In a nutshell, the proposed Interest Limitation Rule by the EU disallows interest deductions under certain conditions. In this respect, exceeding borrowing costs shall be deductible in the tax period in which they are incurred only up to 30 % of the taxpayer’s EBITDA. Accordingly, if the interest costs of a tax payer sum up to 35 % of the EBITDA, only 30 % would be tax deductible, whereas the remaining 5 % increase the corporate income tax base. The not tax deductible part of the interest can be carried forward as loss and can be offset against future tax base, if the interest limitation rule is met in the respective year.
The goals of this provision are twofold:
- First, an incentive for the allocation of interest expenses in accordance with the entities’ individual contribution to the intragroup value creation should be promoted; and
- Second; the tax planning potential of multinationals should be lowered.
From an Austrian point of view, the proposed notion of “interest” by the EU, goes beyond the current understanding of “interest” according to the Austrian Tax Authorities’ view. Accordingly, under the proposed understanding, for example, also costs for
- financial leasing,
- fictitious interests with respect to derivatives or hedging-agreements or
- guarantee fees for finance agreements,
may be subject to the limited “interest” deductibility. Especially Austrian corporations might be heavily affected by this measure, since they tend to have high debt ratios in comparison to corporations in other EU member states.
For purposes of implementation, it has to be pointed out, that the currently existing provision with respect to the non-deductibility of interest payments and license fees at the Austrian Corporate Income Tax Act (see section 2.1.), does not fulfil the requirements of Art 4 ATAD. This means that Austria has to take legislative actions in order to implement the provision to national law.
3.2. Exit Taxation (Article 5 ATAD)
The proposed exit taxation under Article 5 ATAD knows four different cross-border scenarios under which hidden reserves could be subject to tax:
- A tax payer transfer assets from a head office to a permanent establishment; or
- A tax payer transfer assets from a permanent establishment to a head office; or
- A tax payer transfers its tax residence to another state; or
- A tax payer transfers the business carried on by a permanent establishment to another state.
As mentioned, the legal consequence of the application of Art 5 is an uncovering of hidden reserves. However, the ATAD norms a possibility for an instalment payment – of the taxes resulting from the uncovering of hidden reserves – throughout a period of five years.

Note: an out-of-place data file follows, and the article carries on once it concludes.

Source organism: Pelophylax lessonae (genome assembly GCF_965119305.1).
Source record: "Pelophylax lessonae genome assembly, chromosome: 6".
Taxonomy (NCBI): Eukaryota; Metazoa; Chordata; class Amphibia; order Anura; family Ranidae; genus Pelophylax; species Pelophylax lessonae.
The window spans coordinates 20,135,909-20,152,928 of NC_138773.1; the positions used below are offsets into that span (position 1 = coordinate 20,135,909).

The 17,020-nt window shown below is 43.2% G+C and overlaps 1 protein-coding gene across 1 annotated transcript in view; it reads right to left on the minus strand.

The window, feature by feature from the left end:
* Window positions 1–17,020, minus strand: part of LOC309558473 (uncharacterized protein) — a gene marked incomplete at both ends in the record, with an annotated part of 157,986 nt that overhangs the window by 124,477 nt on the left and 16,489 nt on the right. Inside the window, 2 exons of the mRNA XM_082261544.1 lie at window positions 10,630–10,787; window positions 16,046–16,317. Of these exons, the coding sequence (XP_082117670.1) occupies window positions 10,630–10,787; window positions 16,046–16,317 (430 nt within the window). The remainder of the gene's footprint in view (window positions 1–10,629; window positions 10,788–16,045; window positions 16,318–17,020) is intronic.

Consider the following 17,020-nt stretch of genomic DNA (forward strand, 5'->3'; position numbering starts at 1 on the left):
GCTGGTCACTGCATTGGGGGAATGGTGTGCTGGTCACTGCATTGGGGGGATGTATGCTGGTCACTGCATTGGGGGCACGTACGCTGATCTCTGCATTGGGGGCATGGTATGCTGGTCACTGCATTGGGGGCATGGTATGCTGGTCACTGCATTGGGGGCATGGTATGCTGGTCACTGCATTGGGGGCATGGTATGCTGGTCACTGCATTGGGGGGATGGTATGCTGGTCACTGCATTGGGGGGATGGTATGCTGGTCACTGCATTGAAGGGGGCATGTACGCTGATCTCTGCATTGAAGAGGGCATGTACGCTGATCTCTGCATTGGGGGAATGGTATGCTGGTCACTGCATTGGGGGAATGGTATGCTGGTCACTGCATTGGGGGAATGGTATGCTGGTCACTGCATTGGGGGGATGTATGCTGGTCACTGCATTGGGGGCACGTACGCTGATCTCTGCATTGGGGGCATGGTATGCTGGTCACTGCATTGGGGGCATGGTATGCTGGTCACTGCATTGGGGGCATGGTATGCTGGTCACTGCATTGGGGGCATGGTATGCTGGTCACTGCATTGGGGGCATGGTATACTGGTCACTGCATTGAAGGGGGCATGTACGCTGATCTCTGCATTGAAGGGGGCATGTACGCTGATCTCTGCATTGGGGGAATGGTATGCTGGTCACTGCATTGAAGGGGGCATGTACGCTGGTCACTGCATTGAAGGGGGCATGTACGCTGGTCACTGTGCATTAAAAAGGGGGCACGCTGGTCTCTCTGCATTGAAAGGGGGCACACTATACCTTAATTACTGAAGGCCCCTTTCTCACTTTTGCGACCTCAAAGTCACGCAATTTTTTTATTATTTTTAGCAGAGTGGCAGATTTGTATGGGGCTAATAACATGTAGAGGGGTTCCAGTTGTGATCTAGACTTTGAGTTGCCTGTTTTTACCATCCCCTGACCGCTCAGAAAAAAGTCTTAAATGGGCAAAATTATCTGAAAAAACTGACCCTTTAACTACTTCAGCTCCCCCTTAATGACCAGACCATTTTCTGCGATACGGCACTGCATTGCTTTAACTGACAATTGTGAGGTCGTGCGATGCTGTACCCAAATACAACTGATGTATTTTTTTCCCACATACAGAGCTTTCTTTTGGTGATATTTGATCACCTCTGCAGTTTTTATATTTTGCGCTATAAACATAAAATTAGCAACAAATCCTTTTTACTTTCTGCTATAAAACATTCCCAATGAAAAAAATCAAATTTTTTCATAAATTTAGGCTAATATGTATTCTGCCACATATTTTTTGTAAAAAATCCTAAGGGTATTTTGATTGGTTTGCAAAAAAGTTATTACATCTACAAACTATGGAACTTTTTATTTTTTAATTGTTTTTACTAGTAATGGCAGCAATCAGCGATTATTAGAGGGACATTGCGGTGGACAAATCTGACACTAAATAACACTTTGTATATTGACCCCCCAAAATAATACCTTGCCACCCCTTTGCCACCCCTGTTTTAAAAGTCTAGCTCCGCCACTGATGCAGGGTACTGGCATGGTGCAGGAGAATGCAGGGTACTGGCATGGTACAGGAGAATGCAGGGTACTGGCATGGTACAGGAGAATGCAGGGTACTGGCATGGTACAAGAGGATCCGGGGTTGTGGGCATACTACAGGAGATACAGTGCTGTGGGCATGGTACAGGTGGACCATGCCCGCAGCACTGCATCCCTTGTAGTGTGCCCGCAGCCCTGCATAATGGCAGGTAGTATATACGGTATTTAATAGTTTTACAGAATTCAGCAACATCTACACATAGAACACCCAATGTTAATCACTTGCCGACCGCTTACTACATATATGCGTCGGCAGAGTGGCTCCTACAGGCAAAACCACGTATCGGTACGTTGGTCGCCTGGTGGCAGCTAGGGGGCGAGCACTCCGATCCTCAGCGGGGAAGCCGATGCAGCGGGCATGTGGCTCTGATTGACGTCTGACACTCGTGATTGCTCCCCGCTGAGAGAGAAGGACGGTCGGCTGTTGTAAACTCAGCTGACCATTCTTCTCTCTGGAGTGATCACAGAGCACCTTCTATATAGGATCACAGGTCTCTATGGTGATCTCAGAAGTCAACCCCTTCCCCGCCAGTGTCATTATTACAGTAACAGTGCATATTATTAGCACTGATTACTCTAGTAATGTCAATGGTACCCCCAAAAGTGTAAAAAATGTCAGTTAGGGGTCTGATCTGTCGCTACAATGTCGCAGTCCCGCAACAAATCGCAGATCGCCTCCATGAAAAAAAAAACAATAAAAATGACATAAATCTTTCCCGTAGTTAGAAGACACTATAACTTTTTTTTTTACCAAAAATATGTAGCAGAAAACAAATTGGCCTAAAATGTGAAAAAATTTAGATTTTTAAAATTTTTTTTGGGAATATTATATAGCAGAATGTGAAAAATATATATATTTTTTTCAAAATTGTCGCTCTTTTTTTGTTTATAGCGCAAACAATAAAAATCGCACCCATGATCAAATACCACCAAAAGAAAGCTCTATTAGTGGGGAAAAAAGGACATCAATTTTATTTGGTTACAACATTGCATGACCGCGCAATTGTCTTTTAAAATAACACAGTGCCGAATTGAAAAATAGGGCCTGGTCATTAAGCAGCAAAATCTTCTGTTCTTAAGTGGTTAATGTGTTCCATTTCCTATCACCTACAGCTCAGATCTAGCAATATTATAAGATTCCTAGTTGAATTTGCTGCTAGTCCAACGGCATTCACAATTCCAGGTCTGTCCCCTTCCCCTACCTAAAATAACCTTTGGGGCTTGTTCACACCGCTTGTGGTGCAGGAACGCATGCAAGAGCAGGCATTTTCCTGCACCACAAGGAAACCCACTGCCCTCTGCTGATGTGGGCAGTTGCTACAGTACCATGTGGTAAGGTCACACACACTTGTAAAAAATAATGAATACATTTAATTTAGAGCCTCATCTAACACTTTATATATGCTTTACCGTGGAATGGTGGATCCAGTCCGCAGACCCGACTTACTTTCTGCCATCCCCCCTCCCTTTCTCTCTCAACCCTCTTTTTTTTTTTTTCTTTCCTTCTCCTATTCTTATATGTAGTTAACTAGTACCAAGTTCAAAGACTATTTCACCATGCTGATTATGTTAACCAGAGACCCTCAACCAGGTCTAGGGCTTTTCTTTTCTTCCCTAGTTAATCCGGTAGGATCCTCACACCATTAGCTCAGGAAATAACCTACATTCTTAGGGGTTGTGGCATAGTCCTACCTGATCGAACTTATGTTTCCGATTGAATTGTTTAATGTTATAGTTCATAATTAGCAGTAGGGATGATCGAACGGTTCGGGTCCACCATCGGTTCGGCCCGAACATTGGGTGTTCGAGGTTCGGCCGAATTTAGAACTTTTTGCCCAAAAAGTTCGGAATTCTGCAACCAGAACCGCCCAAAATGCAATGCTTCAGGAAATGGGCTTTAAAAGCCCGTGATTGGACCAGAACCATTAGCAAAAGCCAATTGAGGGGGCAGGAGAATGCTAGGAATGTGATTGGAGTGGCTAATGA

From an Austrian point of view, exit taxation is not new. The concept is already included at the Income Tax Act for. At the moment Austria also applies a similar system, with a possibility of instalment payments throughout a period of seven years (for fixed assets) and two years (for current assets). However, since the ATAD provisions have to be understood as minimum standards, it may be necessary for Austria to align the timing issues of the instalment payment system with the ATAD provision.
3.3. General Anti-Abuse Rule (Article 6 ATAD)
The recommended General Anti-Abuse Rule (GAAR) is kind of new from an EU secondary law perspective, since it was used the first time in the revised parent-subsidiary directive in 2015 and in a very similar way in the ATAD.
In this respect, the GAAR norms that “for the purposes of calculating the corporate tax liability, a Member State shall ignore an arrangement or a series of arrangement which, having been put into place for the main purpose or one of the main purposes of obtaining a tax advantage that defeats the object and purpose of the applicable tax law, are not genuine having regard to all relevant facts and circumstances. An arrangement may comprise more than one step or part.” According to that, the newly introduced GAAR mostly resembles the criteria established by the ECJ. This means that the detection of tax abuse is a twofold procedure:
- First, an objective criterion has to be fulfilled (“a genuine arrangement or series of arrangements”); and
- Second, a subjective criterion has to be fulfilled (“for the main purpose (…) of obtaining a tax advantage”).
From an Austrian point of view, there is already an existing national GAAR in place. This application of this national provision is highly disputed in academic literature. Nevertheless, the Austrian Supreme Administrative Court usually applies the national GAAR in a similar manner as the ECJ, seeking for an objective and a subjective criterion.
Since the Austrian GAAR is applied similarly to the GAAR laid down in the ATAD, it may be argued, that Austria already has adopted this provision of the directive; thus meaning that no further implementation steps are required.
3.4. Controlled Foreign Company Rule (Article 7 ATAD)